5. Andrew says:

    I agree with Eric. I don’t know that I agree with the latter part of this list either.

    For starters, I’d move Nas ahead of Eminiem. I wouldn’t even put Eminem (I only really like his first album) in my own top ten, but I can’t deny that he’s influential. So I won’t even try.

    I’d argue that Kanye West may make a lasting contribution to popular music, but not necessarily as much specifically to hip hop. As an emcee is he really doing anything that could be considered great? He hasn’t really done anything ground breaking. His stuff is, as Eric put it, kind of generic. I know he’s popular now, but does that really make him one of the all time greats? MC Hammer was popular at one point. So was Wang Chung. Those Twilight books sell a lot of copies, but just because thirteen year old girls buy them doesn’t put them up there with Hemingway or something. Popularity can only tell so much. I mean, you can get people to buy a lot of things that aren’t good. I just can’t see him on a top 10 list that spans the entire history of hip hop. On a top 10 of the last decade, sure. It’s probably apparent that I am biased because I don’t care for his work. I kind of wish he finished college and got a regular job. Like him or not though, I can’t deny his effect on the market for dumb novelty sunglasses. Huge.

    If we’re talking about the entire genre, throughout its whole existence, and we’re basing a lot of it on impact (cultural or otherwise), then why not put a guy like Chuck D or KRS One on there? These are both individuals who took hip hop to the next level as an art form. One could argue that their influence legitimized the genre. By that I mean that the addition of social consciousness to hip hop made it unique cultural tool. It became more than just music you could break dance to, but a means of holding the proverbial mirror up to society. Their influence gave a group that had long been marginalized a voice that they had not really had before. Plus, while doing all of that, they made some really good music.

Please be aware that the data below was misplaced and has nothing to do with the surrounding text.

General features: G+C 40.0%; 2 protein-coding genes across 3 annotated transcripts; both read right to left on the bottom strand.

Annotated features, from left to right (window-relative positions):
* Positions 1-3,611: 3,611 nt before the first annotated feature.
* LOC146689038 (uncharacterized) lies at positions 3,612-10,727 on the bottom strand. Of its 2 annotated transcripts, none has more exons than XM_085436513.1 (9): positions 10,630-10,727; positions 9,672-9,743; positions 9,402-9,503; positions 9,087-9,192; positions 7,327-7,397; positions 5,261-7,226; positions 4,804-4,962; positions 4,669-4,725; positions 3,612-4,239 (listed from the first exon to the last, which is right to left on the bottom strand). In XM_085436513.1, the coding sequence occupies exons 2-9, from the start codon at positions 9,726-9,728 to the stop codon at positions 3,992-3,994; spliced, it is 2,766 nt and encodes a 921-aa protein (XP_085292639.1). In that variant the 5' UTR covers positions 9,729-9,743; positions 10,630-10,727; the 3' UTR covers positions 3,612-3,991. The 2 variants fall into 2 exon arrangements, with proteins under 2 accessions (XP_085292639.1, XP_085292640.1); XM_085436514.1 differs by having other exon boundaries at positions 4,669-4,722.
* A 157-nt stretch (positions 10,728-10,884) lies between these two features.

I always feel bad when I issue these long responses to your stuff. I didn’t mean to write a sub-entry of your blog entry. Sorry about.

    But yeah, Agree to disagree. I’m glad though… I mean what American doesn’t love to debate a list? Keep up the good work.

  6. JonBenny says:

    If it wasn’t for Illmatic, would Nas still be on your top #10?
    and how did Kanye outdo everyone on your honorable mention list?

  7. Lundberg says:

    Jon, No. But I am not a big fan overall. Nas=Mike Tyson. Hit the scene like crazy, flamed out. Ye isn’t the rapper some of those guys are but his stuff is going to last longer. He makes good music, period.

  8. eric says:

    nas is more like roiy jones jr. hit the scene really hard, and stayed in the game for a while sometimes looks done but sometimes shows flashes of greatness. hip hop is dead is actually a really good cd…..illmatic, it was written, i am, stillmatic, gods son, and hip hop is dead are all classics in my book and thats over a 10 year span

  9. Lundberg says:

    ^^^Not a bad comparison. But you are clearly a huge Nas fan. I like some songs from most of those albums, not the whole body of work. Nas=high slugging %, low on base %

  10. Kurtis says:

    Slick Rick has to be on the list somewhere between 5and 10

  11. Lundberg says:

    Rick is nice, no doubt and he has storytelling on smash. But I don’t think the catalogue is there.